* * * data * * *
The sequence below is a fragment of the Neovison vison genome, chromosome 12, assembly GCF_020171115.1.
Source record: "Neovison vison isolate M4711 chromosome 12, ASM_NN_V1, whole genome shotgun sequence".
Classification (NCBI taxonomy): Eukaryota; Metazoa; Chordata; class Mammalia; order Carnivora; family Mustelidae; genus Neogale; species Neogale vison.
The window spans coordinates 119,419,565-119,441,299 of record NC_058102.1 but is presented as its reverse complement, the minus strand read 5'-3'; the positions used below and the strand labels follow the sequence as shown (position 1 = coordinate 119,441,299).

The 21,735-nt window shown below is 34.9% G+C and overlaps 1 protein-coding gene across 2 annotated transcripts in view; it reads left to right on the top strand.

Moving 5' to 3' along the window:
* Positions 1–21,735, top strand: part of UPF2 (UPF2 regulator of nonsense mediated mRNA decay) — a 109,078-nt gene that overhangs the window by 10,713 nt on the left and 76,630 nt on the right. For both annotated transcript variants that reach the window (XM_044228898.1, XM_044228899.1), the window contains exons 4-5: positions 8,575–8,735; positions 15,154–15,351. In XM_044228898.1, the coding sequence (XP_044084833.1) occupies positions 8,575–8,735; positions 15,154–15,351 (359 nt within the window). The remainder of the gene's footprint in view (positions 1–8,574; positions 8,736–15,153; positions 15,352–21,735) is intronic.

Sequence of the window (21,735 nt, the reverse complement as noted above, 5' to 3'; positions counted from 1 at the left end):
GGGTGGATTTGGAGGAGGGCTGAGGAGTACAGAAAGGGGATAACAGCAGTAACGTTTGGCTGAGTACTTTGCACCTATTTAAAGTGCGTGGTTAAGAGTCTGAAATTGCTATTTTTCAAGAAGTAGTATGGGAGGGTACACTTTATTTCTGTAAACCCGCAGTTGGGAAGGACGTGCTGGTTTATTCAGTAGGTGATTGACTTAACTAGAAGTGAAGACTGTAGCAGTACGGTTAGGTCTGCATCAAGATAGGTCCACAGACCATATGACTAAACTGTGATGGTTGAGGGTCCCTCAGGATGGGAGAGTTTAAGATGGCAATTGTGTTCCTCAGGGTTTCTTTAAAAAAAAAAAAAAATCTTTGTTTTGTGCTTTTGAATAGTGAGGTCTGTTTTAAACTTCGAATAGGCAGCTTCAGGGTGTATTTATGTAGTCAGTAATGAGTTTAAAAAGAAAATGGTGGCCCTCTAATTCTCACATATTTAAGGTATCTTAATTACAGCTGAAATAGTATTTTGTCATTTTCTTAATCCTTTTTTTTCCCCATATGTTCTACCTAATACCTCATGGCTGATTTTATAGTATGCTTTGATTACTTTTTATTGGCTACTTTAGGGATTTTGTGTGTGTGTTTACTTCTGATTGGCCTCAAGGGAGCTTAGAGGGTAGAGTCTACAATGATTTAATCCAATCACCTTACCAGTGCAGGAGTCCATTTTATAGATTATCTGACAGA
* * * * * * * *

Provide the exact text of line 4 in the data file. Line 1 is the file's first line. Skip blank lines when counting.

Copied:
The window spans coordinates 119,419,565-119,441,299 of record NC_058102.1 but is presented as its reverse complement, the minus strand read 5'-3'; the positions used below and the strand labels follow the sequence as shown (position 1 = coordinate 119,441,299).